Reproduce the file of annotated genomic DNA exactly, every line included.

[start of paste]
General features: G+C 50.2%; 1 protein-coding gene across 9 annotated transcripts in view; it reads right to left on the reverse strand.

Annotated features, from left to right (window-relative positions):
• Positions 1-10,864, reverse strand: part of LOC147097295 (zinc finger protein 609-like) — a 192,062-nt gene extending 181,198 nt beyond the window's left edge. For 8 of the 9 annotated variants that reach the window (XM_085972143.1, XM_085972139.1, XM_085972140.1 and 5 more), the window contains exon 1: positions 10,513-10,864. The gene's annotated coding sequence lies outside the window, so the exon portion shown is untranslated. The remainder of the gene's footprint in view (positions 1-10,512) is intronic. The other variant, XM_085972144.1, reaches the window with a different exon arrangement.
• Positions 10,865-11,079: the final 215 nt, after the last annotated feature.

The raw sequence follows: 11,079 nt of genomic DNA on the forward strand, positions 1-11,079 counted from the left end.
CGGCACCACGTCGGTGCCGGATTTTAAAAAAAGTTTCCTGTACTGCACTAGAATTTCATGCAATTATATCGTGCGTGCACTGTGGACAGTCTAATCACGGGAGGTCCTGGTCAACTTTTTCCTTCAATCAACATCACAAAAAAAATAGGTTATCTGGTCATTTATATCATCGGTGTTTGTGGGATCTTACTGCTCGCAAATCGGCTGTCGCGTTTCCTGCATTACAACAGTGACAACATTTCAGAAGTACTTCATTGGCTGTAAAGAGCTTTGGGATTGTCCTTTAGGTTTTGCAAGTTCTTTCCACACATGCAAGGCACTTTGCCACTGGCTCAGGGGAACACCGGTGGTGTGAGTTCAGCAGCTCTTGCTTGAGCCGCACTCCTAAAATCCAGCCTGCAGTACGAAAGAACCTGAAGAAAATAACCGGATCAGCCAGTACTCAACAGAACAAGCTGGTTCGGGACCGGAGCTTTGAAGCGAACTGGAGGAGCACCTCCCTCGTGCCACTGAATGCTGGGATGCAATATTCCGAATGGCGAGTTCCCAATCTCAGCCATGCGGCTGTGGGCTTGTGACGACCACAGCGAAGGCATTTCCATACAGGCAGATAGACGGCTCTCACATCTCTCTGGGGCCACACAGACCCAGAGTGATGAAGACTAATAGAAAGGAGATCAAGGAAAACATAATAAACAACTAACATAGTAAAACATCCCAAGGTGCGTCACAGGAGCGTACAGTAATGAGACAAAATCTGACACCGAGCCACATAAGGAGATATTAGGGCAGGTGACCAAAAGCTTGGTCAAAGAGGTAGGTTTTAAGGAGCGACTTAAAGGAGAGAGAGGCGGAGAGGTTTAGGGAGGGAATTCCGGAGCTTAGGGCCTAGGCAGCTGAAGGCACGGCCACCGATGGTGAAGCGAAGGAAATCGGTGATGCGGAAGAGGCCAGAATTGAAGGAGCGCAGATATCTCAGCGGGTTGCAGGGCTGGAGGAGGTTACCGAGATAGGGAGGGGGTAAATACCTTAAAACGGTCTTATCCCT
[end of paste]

General features: G+C 50.2%; 1 protein-coding gene across 9 annotated transcripts in view; it reads right to left on the reverse strand.

Annotated features, from left to right (window-relative positions):
• Positions 1-10,864, reverse strand: part of LOC147097295 (zinc finger protein 609-like) — a 192,062-nt gene extending 181,198 nt beyond the window's left edge. For 8 of the 9 annotated variants that reach the window (XM_085972143.1, XM_085972139.1, XM_085972140.1 and 5 more), the window contains exon 1: positions 10,513-10,864. The gene's annotated coding sequence lies outside the window, so the exon portion shown is untranslated. The remainder of the gene's footprint in view (positions 1-10,512) is intronic. The other variant, XM_085972144.1, reaches the window with a different exon arrangement.
• Positions 10,865-11,079: the final 215 nt, after the last annotated feature.

The raw sequence follows: 11,079 nt of genomic DNA on the forward strand, positions 1-11,079 counted from the left end.
CGGCACCACGTCGGTGCCGGATTTTAAAAAAAGTTTCCTGTACTGCACTAGAATTTCATGCAATTATATCGTGCGTGCACTGTGGACAGTCTAATCACGGGAGGTCCTGGTCAACTTTTTCCTTCAATCAACATCACAAAAAAAATAGGTTATCTGGTCATTTATATCATCGGTGTTTGTGGGATCTTACTGCTCGCAAATCGGCTGTCGCGTTTCCTGCATTACAACAGTGACAACATTTCAGAAGTACTTCATTGGCTGTAAAGAGCTTTGGGATTGTCCTTTAGGTTTTGCAAGTTCTTTCCACACATGCAAGGCACTTTGCCACTGGCTCAGGGGAACACCGGTGGTGTGAGTTCAGCAGCTCTTGCTTGAGCCGCACTCCTAAAATCCAGCCTGCAGTACGAAAGAACCTGAAGAAAATAACCGGATCAGCCAGTACTCAACAGAACAAGCTGGTTCGGGACCGGAGCTTTGAAGCGAACTGGAGGAGCACCTCCCTCGTGCCACTGAATGCTGGGATGCAATATTCCGAATGGCGAGTTCCCAATCTCAGCCATGCGGCTGTGGGCTTGTGACGACCACAGCGAAGGCATTTCCATACAGGCAGATAGACGGCTCTCACATCTCTCTGGGGCCACACAGACCCAGAGTGATGAAGACTAATAGAAAGGAGATCAAGGAAAACATAATAAACAACTAACATAGTAAAACATCCCAAGGTGCGTCACAGGAGCGTACAGTAATGAGACAAAATCTGACACCGAGCCACATAAGGAGATATTAGGGCAGGTGACCAAAAGCTTGGTCAAAGAGGTAGGTTTTAAGGAGCGACTTAAAGGAGAGAGAGGCGGAGAGGTTTAGGGAGGGAATTCCGGAGCTTAGGGCCTAGGCAGCTGAAGGCACGGCCACCGATGGTGAAGCGAAGGAAATCGGTGATGCGGAAGAGGCCAGAATTGAAGGAGCGCAGATATCTCAGCGGGTTGCAGGGCTGGAGGAGGTTACCGAGATAGGGAGGGGGTAAATACCTTAAAACGGTCTTATCCCT